Documents and examines the main arguments for the infinite divisibility of space found in the early modern literature (in figures such as Descartes, Hobbes, and Kant). Also surveys the criticisms of these arguments found among the small group of so‐called ‘ungeometrical philosophers’ (including Berkeley and neo‐Epicureans like Gassendi). In assessing this debate, explores the rival rationalist and empiricist accounts of the epistemology of geometry in early modern philosophy. In the end, argues that the case for infinite divisibility falls short: no a priori argument can show that space is infinitely divisible.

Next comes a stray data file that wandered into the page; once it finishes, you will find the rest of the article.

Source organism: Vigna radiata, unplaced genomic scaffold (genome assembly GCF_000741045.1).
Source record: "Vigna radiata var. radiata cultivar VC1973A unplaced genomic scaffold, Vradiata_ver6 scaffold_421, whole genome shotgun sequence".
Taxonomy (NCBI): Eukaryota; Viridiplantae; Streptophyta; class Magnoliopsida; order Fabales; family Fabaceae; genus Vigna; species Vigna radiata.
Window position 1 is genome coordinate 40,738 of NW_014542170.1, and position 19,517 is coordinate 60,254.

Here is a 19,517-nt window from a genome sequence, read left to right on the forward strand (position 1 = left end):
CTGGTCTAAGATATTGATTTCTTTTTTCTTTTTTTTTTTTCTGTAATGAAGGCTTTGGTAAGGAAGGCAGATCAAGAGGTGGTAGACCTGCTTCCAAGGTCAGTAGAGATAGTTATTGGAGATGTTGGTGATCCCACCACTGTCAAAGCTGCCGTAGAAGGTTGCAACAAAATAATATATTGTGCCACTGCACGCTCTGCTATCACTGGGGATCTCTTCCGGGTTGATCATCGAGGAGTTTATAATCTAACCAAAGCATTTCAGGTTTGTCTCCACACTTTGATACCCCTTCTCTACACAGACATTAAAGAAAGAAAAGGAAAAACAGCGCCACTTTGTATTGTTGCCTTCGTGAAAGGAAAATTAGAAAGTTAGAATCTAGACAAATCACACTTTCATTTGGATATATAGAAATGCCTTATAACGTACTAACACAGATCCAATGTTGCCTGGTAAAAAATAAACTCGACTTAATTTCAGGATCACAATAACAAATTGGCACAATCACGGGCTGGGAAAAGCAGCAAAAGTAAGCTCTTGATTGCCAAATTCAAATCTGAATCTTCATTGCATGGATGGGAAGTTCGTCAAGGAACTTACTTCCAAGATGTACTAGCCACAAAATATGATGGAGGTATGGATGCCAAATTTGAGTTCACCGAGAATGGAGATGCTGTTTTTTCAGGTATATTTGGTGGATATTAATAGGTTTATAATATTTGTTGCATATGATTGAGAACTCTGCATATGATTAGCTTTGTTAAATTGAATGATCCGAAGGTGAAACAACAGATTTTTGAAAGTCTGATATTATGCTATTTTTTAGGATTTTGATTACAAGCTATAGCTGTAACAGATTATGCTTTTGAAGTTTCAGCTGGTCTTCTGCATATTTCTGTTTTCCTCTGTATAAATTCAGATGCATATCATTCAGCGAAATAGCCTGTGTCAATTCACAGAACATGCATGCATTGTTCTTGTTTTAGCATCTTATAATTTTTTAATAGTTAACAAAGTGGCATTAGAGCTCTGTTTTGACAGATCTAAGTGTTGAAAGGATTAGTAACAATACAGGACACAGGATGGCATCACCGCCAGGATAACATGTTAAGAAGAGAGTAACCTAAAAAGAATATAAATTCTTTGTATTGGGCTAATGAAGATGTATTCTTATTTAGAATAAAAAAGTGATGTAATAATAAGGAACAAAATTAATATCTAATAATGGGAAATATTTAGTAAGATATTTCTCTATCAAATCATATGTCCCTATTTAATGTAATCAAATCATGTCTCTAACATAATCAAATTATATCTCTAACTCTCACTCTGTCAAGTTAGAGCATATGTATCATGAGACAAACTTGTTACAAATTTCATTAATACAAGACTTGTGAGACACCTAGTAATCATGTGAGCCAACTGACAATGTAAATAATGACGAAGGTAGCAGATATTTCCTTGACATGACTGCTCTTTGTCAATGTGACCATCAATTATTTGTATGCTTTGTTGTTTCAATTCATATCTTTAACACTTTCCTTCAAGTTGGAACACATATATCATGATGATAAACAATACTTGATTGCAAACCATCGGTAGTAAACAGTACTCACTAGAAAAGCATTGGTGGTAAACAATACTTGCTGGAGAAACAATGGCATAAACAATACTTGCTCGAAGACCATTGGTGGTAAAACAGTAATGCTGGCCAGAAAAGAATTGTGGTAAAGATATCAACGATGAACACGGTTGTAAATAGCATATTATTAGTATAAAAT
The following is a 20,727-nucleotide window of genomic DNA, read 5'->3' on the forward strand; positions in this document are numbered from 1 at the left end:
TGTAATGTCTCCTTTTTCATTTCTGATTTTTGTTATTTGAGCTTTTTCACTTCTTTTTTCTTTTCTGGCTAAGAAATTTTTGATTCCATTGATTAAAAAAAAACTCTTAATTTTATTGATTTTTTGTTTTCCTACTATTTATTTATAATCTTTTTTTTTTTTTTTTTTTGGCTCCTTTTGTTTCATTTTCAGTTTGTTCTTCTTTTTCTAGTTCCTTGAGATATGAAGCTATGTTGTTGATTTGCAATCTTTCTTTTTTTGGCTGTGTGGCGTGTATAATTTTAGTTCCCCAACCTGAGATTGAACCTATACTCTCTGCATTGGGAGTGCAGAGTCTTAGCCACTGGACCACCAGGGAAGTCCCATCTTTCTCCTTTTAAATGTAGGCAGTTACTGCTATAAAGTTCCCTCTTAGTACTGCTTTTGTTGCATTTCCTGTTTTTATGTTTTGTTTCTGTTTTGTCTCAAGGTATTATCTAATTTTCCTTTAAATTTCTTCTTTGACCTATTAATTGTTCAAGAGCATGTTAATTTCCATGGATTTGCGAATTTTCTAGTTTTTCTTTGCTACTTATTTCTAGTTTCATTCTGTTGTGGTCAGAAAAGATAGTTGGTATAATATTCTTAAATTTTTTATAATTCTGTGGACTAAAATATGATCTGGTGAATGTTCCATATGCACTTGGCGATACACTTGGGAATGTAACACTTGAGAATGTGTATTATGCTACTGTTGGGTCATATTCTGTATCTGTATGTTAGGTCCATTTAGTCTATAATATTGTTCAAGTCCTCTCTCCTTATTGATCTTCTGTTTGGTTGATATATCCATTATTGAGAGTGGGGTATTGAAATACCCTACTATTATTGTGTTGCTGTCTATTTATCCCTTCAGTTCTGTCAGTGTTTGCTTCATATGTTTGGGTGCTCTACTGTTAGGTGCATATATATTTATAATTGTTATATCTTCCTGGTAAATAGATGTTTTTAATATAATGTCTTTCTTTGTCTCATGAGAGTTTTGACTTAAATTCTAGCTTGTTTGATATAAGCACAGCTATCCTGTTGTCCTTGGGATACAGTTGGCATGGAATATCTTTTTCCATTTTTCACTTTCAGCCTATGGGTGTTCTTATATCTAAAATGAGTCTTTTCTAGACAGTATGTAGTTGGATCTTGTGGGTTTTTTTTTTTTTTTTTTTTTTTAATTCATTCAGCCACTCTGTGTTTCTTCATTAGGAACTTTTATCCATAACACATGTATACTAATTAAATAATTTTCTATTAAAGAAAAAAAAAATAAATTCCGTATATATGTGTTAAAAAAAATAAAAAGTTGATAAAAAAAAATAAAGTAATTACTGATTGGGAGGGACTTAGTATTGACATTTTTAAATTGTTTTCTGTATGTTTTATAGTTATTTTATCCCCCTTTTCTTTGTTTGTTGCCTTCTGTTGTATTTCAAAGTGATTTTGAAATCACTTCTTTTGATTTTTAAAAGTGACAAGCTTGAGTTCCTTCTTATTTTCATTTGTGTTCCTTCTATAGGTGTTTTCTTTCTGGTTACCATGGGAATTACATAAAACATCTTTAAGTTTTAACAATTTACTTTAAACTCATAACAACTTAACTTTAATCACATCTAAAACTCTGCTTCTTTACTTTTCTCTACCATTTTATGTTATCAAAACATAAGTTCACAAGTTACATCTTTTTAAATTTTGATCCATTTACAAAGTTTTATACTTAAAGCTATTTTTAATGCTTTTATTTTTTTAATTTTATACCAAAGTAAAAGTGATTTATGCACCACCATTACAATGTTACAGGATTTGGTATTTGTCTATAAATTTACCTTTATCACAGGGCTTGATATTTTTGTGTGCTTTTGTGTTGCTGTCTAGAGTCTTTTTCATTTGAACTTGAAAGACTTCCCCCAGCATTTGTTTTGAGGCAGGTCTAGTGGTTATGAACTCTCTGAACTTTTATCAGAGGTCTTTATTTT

Keywords: Berkeley; Descartes; empiricist; Epicureans; Gassendi; Hobbes; infinite divisibility; Kant; rationalist; space
Chapter. 12496 words. Illustrated.
Subjects: History of Western Philosophy
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